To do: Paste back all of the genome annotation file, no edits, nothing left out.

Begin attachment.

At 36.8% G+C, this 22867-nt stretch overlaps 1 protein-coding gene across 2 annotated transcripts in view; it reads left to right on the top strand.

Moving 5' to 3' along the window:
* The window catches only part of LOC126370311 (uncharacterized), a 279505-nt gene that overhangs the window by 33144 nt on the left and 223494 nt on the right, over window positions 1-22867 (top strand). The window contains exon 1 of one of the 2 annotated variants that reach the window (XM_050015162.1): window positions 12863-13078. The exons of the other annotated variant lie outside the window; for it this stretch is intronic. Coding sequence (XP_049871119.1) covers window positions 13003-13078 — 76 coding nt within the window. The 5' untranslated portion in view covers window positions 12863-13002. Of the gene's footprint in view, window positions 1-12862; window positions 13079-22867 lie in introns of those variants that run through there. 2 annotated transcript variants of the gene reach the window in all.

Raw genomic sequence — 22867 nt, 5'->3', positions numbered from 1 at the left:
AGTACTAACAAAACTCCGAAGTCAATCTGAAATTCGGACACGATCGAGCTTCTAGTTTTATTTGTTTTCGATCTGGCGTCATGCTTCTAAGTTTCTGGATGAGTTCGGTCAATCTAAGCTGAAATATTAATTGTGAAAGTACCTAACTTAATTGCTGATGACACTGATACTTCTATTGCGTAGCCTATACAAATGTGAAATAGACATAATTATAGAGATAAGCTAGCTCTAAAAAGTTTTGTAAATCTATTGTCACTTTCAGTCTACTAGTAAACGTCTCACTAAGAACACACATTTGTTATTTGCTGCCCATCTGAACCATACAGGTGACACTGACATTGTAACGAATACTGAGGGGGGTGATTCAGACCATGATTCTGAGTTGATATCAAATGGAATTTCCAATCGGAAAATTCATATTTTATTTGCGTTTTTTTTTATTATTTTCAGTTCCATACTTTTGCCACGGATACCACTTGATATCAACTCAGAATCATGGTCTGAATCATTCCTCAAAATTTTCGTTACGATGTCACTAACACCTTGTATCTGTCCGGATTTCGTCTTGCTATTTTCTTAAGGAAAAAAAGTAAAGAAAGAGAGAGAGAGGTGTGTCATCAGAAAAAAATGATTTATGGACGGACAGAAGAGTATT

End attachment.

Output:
At 36.8% G+C, this 22867-nt stretch overlaps 1 protein-coding gene across 2 annotated transcripts in view; it reads left to right on the top strand.

Moving 5' to 3' along the window:
* The window catches only part of LOC126370311 (uncharacterized), a 279505-nt gene that overhangs the window by 33144 nt on the left and 223494 nt on the right, over window positions 1-22867 (top strand). The window contains exon 1 of one of the 2 annotated variants that reach the window (XM_050015162.1): window positions 12863-13078. The exons of the other annotated variant lie outside the window; for it this stretch is intronic. Coding sequence (XP_049871119.1) covers window positions 13003-13078 — 76 coding nt within the window. The 5' untranslated portion in view covers window positions 12863-13002. Of the gene's footprint in view, window positions 1-12862; window positions 13079-22867 lie in introns of those variants that run through there. 2 annotated transcript variants of the gene reach the window in all.

Raw genomic sequence — 22867 nt, 5'->3', positions numbered from 1 at the left:
AGTACTAACAAAACTCCGAAGTCAATCTGAAATTCGGACACGATCGAGCTTCTAGTTTTATTTGTTTTCGATCTGGCGTCATGCTTCTAAGTTTCTGGATGAGTTCGGTCAATCTAAGCTGAAATATTAATTGTGAAAGTACCTAACTTAATTGCTGATGACACTGATACTTCTATTGCGTAGCCTATACAAATGTGAAATAGACATAATTATAGAGATAAGCTAGCTCTAAAAAGTTTTGTAAATCTATTGTCACTTTCAGTCTACTAGTAAACGTCTCACTAAGAACACACATTTGTTATTTGCTGCCCATCTGAACCATACAGGTGACACTGACATTGTAACGAATACTGAGGGGGGTGATTCAGACCATGATTCTGAGTTGATATCAAATGGAATTTCCAATCGGAAAATTCATATTTTATTTGCGTTTTTTTTTATTATTTTCAGTTCCATACTTTTGCCACGGATACCACTTGATATCAACTCAGAATCATGGTCTGAATCATTCCTCAAAATTTTCGTTACGATGTCACTAACACCTTGTATCTGTCCGGATTTCGTCTTGCTATTTTCTTAAGGAAAAAAAGTAAAGAAAGAGAGAGAGAGGTGTGTCATCAGAAAAAAATGATTTATGGACGGACAGAAGAGTATT